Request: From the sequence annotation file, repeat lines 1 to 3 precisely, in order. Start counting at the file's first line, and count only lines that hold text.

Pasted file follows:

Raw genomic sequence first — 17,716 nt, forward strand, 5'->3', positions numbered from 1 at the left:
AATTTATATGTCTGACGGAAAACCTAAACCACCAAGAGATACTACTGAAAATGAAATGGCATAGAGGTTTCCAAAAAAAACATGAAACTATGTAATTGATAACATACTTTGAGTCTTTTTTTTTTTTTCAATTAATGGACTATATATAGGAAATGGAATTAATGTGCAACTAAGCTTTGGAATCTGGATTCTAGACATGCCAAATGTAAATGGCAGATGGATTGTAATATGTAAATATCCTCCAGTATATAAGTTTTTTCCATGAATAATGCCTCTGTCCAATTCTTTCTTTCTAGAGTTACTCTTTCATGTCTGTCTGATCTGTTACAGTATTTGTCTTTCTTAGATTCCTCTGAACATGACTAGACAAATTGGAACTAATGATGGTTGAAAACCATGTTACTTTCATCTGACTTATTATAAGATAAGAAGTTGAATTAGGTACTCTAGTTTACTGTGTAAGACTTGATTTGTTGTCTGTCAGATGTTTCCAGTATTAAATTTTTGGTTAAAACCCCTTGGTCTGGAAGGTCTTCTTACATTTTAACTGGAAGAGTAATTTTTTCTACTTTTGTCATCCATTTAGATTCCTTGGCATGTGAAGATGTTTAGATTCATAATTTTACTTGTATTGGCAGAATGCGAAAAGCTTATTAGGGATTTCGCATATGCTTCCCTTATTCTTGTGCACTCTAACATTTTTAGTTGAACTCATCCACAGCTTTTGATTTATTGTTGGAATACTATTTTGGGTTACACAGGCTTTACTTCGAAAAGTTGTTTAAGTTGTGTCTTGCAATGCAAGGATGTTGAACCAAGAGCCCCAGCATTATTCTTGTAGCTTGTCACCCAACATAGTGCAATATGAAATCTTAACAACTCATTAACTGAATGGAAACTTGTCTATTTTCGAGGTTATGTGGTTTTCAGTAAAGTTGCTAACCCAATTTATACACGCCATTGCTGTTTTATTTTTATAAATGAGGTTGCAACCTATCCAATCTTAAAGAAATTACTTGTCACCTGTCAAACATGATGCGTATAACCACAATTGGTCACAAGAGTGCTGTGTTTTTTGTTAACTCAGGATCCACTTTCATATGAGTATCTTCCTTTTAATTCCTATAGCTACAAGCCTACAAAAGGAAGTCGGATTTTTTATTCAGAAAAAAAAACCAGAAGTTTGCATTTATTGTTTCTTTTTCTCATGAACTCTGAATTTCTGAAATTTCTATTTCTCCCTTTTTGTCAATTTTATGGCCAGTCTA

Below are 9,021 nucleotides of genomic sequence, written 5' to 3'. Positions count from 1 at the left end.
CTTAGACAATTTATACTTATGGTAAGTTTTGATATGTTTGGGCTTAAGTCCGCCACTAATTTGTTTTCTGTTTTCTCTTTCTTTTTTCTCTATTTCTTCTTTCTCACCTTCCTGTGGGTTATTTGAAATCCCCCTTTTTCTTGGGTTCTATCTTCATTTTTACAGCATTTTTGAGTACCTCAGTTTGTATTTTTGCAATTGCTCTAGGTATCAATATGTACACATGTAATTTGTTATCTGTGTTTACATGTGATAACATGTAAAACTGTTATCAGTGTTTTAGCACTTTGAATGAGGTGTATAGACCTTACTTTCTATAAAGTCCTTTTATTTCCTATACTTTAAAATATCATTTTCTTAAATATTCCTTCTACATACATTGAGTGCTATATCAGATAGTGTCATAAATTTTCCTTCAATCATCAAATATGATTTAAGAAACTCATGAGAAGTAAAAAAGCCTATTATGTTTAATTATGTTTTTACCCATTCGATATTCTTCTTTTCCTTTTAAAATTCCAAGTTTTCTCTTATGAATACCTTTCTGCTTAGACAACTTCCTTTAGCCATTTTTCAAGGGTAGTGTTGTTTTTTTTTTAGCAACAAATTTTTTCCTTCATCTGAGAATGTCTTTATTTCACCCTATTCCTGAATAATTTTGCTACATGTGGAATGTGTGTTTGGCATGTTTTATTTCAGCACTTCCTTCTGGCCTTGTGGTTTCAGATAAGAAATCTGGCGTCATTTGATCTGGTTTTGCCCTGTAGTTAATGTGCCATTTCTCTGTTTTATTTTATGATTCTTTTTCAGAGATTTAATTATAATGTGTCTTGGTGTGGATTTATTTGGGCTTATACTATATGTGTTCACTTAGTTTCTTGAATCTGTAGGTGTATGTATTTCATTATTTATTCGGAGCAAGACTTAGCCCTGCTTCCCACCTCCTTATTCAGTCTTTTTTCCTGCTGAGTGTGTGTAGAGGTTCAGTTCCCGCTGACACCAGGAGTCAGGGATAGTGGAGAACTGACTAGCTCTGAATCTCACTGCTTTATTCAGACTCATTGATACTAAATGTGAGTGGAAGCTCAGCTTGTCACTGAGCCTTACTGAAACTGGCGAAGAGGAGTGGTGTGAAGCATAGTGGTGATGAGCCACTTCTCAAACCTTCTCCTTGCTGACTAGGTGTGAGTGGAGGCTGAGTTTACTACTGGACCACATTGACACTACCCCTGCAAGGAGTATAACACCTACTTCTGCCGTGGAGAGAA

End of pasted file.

Raw genomic sequence first — 17,716 nt, forward strand, 5'->3', positions numbered from 1 at the left:
AATTTATATGTCTGACGGAAAACCTAAACCACCAAGAGATACTACTGAAAATGAAATGGCATAGAGGTTTCCAAAAAAAACATGAAACTATGTAATTGATAACATACTTTGAGTCTTTTTTTTTTTTTCAATTAATGGACTATATATAGGAAATGGAATTAATGTGCAACTAAGCTTTGGAATCTGGATTCTAGACATGCCAAATGTAAATGGCAGATGGATTGTAATATGTAAATATCCTCCAGTATATAAGTTTTTTCCATGAATAATGCCTCTGTCCAATTCTTTCTTTCTAGAGTTACTCTTTCATGTCTGTCTGATCTGTTACAGTATTTGTCTTTCTTAGATTCCTCTGAACATGACTAGACAAATTGGAACTAATGATGGTTGAAAACCATGTTACTTTCATCTGACTTATTATAAGATAAGAAGTTGAATTAGGTACTCTAGTTTACTGTGTAAGACTTGATTTGTTGTCTGTCAGATGTTTCCAGTATTAAATTTTTGGTTAAAACCCCTTGGTCTGGAAGGTCTTCTTACATTTTAACTGGAAGAGTAATTTTTTCTACTTTTGTCATCCATTTAGATTCCTTGGCATGTGAAGATGTTTAGATTCATAATTTTACTTGTATTGGCAGAATGCGAAAAGCTTATTAGGGATTTCGCATATGCTTCCCTTATTCTTGTGCACTCTAACATTTTTAGTTGAACTCATCCACAGCTTTTGATTTATTGTTGGAATACTATTTTGGGTTACACAGGCTTTACTTCGAAAAGTTGTTTAAGTTGTGTCTTGCAATGCAAGGATGTTGAACCAAGAGCCCCAGCATTATTCTTGTAGCTTGTCACCCAACATAGTGCAATATGAAATCTTAACAACTCATTAACTGAATGGAAACTTGTCTATTTTCGAGGTTATGTGGTTTTCAGTAAAGTTGCTAACCCAATTTATACACGCCATTGCTGTTTTATTTTTATAAATGAGGTTGCAACCTATCCAATCTTAAAGAAATTACTTGTCACCTGTCAAACATGATGCGTATAACCACAATTGGTCACAAGAGTGCTGTGTTTTTTGTTAACTCAGGATCCACTTTCATATGAGTATCTTCCTTTTAATTCCTATAGCTACAAGCCTACAAAAGGAAGTCGGATTTTTTATTCAGAAAAAAAAACCAGAAGTTTGCATTTATTGTTTCTTTTTCTCATGAACTCTGAATTTCTGAAATTTCTATTTCTCCCTTTTTGTCAATTTTATGGCCAGTCTA

Below are 9,021 nucleotides of genomic sequence, written 5' to 3'. Positions count from 1 at the left end.